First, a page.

Women, class and social action in late-Victorian and Edwardian London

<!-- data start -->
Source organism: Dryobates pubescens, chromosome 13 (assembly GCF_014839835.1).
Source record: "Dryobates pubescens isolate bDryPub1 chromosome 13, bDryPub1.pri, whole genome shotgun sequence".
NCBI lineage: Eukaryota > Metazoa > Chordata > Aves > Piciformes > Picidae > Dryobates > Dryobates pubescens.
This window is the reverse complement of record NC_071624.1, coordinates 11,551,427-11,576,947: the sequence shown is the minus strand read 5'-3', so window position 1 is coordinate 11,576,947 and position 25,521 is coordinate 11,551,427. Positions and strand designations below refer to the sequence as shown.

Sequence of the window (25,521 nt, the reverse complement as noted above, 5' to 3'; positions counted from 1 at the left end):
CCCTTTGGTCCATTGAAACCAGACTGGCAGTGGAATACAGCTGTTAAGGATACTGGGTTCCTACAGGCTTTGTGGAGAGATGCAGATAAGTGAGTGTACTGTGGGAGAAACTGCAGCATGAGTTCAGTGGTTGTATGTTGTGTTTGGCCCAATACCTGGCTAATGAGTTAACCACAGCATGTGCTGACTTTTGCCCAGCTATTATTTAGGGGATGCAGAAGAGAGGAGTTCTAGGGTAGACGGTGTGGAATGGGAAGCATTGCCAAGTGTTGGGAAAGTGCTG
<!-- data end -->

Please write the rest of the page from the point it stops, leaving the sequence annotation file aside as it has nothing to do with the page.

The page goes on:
This thesis explores the relationship between class, gender and feminist identity through an examination of women's involvement in philanthropy and social reform in London from 1870 to 1906. Middle-class women's engagement in such work — termed collectively here as 'social action' — has long been claimed as the nursery of first-wave feminist political identity. Numerous historians have framed social action as the means by which women moved from the 'private' to the 'public' sphere and the ground where women developed their claim to a place in national political life in the three decades prior to the upsurge of suffrage campaigning in 1906. Whilst agreeing with this broad narrative of the relationship between social action and feminism, the thesis addresses the lack of discussion of class differences between women in the existing literature on the subject. The forms of social action examined in detail in this thesis were predicated upon this very difference between women: on the belief in the power of the lady to reshape the bodies, characters, homes and workplaces of poor women. Women social activists themselves had a central role in making identities of class, through the dissemination of their expert opinions on the domestic life of the urban poor. In the context of the changing understanding of duty in the later nineteenth century the thesis argues that the agency of femininity in effecting social change came to be seen as of less significance as the century progressed. Women social activists instead drew upon codes of class to justify their work, constructing themselves as authoritative professionals, licenced to speak and act for working-class women. The thesis brings to the fore the (often strained and contested) encounters between lady social activists and the women and men who were their objects of reform using detailed case studies of philanthropic rent-collecting schemes, the London Charity Organisation Society and the women's factory inspectorate. It concludes that social action was indeed the material from which modern feminist identity made itself, but that this identity was founded on middle-class women's differentiation of themselves from working-class women.